Liposome samples were prepared in two dilutions (100× and 1000×; c.f. the dilution factor in column 2 in Table 1) to suit measurements with DLS. All samples were filtered before aliquoting through a 0.4 μm filter. The measurement of liposomes presented no difficulties in either of the methods. In DLS, all samples were found to be homogeneous. In FCM, only 1000× diluted samples were measured, as the 100× diluted samples were lost in the process. In ILM, the samples were additionally diluted to suit the method as given in Table 1. In cryo-TEM, the samples were additionally diluted 5×.
In liposomes, the number of events detected by FCM was about five orders of magnitude smaller than the number of particles detected by ILM. As the limit of detection of a flow cytometer is about 400 nm and the majority of particles are expected to be smaller than this limit, which in turn can be exceeded by ILM, the difference in the detected number of particles by FCM and ILM seems reasonable.
While FCM and ILM measure the number of particles, DLS and UV-vis detect quantities that are proportional to the number of particles but involve other parameters. The order LC > LA > LB was obtained in 1000× diluted liposome samples by FCM, UV-vis at 280 nm, and in 100× diluted samples at 280 nm (Table 1).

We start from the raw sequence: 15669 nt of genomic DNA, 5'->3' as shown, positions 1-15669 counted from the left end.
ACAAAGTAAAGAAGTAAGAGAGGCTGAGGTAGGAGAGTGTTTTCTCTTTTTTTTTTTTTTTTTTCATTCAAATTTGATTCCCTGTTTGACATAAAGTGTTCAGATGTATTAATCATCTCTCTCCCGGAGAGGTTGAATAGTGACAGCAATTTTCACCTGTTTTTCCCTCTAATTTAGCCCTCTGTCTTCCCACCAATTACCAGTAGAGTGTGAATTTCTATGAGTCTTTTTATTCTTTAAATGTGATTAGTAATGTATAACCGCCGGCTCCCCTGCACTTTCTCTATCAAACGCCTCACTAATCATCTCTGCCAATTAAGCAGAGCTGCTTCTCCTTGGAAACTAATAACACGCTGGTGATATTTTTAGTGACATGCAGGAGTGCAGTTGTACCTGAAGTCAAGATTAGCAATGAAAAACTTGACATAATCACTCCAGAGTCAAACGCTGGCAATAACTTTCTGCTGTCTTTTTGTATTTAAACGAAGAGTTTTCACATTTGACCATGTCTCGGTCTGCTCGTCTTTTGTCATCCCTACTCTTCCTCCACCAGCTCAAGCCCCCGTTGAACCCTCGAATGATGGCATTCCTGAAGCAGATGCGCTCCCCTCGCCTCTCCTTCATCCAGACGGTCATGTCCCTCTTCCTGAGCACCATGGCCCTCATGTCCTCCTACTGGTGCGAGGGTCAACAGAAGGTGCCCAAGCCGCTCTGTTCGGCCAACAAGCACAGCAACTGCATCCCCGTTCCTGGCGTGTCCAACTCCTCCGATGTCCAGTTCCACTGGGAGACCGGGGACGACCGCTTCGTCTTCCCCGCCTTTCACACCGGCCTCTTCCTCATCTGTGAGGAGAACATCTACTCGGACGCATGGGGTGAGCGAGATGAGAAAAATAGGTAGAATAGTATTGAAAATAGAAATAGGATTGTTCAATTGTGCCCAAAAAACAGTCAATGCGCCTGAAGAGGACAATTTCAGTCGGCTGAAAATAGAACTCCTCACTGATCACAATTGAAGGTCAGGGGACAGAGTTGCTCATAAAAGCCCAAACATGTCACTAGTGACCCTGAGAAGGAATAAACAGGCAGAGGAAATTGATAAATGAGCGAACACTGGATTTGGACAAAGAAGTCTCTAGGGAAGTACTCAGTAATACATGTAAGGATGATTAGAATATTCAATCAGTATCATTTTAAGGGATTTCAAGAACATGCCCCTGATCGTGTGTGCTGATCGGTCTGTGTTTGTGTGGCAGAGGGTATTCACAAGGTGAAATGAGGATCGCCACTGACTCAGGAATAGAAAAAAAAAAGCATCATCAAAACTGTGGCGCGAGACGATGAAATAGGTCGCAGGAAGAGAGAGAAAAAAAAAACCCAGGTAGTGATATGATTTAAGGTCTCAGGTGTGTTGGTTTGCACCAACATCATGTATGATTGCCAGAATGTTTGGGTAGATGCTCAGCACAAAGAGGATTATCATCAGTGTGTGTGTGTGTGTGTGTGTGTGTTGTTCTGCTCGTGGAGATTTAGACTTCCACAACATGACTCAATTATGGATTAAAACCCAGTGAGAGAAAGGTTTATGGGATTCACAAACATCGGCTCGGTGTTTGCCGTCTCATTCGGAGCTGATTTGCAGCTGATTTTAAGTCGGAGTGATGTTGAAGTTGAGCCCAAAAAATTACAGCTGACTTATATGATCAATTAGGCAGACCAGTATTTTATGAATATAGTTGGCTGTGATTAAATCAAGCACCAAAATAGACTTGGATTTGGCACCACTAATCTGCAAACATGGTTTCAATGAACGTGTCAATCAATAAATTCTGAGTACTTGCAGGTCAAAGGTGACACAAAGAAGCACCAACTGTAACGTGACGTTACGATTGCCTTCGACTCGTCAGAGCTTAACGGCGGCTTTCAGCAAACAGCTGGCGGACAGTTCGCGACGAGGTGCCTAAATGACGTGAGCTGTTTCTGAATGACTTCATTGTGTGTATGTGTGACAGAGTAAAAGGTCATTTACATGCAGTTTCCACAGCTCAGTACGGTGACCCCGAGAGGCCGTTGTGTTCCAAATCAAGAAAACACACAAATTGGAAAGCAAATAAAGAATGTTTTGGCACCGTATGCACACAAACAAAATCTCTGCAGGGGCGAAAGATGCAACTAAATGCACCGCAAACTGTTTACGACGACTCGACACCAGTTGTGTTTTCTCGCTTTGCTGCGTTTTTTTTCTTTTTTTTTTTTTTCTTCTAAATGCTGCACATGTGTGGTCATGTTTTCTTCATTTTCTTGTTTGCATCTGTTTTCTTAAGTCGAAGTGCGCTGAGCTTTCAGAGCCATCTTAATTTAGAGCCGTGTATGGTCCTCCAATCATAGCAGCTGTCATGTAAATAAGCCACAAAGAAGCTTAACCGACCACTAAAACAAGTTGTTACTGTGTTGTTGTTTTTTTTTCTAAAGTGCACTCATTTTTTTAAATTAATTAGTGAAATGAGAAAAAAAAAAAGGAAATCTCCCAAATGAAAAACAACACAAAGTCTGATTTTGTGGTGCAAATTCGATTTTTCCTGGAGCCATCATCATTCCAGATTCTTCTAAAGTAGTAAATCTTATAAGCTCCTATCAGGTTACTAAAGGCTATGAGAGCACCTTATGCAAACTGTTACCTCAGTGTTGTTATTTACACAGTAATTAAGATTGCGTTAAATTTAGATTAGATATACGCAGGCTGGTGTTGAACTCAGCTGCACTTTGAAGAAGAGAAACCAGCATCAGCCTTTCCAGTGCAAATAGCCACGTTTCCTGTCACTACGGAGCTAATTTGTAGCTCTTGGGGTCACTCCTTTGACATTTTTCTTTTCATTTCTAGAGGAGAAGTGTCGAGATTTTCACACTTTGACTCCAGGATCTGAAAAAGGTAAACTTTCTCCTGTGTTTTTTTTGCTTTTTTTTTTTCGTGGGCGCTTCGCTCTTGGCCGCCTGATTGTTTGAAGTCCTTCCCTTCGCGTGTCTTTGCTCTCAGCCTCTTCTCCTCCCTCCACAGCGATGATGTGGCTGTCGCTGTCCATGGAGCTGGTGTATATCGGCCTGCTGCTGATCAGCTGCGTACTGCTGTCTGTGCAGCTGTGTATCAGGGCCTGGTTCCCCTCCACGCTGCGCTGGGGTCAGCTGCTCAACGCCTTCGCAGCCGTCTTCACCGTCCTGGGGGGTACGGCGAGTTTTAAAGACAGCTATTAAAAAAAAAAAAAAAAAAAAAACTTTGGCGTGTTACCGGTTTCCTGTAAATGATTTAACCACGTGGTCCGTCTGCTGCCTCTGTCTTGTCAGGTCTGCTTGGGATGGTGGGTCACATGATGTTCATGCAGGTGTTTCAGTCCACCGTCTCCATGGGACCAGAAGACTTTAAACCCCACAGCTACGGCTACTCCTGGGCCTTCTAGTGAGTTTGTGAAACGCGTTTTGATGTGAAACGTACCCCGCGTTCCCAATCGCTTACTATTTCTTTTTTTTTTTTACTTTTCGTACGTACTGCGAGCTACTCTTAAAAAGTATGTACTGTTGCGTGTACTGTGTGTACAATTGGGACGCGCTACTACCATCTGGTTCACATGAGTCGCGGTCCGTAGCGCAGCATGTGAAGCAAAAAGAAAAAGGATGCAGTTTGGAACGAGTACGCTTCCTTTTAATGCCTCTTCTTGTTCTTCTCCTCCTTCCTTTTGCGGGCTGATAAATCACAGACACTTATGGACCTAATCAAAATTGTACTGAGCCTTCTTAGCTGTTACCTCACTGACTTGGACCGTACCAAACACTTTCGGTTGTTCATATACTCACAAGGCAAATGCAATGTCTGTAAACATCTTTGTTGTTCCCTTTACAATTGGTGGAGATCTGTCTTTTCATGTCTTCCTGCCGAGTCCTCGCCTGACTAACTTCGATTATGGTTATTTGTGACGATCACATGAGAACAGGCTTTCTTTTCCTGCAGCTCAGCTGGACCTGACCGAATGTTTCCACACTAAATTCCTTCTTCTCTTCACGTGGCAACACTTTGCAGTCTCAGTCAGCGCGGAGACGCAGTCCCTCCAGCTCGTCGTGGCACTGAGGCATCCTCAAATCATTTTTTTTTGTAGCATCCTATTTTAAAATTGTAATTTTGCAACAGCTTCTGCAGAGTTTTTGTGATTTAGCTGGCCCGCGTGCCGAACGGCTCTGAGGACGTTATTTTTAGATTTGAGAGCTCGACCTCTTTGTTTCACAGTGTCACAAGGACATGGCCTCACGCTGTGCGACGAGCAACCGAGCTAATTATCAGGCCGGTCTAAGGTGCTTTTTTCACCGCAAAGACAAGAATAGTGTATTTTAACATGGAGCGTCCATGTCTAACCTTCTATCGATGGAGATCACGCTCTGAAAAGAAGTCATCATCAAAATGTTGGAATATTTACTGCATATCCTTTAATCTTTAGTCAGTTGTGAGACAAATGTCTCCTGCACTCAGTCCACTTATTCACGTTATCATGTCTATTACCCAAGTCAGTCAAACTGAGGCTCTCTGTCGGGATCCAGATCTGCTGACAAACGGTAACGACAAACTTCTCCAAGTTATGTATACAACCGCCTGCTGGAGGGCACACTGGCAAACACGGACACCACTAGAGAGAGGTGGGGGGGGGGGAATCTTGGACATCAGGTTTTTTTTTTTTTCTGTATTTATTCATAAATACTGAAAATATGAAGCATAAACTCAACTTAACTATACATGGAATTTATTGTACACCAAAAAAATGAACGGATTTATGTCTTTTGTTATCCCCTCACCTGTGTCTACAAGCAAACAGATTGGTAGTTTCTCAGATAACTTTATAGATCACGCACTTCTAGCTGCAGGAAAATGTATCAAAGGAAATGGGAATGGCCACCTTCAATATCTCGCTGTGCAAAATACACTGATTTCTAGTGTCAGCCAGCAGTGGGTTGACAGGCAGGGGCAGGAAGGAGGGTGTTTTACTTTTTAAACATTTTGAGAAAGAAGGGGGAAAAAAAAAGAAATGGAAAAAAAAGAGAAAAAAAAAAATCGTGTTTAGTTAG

Proportions of amounts detected in liposome samples diluted 1000× and 100× were assessed by ILM, DLS, and UV-vis and were within the expected errors of the methods (Table 2). DLS and UV-vis were subjected to smaller biases than ILM, as for ILM the samples had to be additionally diluted, causing changes in the self-assembly of liposomes. The results of DLS and UV-vis are given in proportion to the number of particles.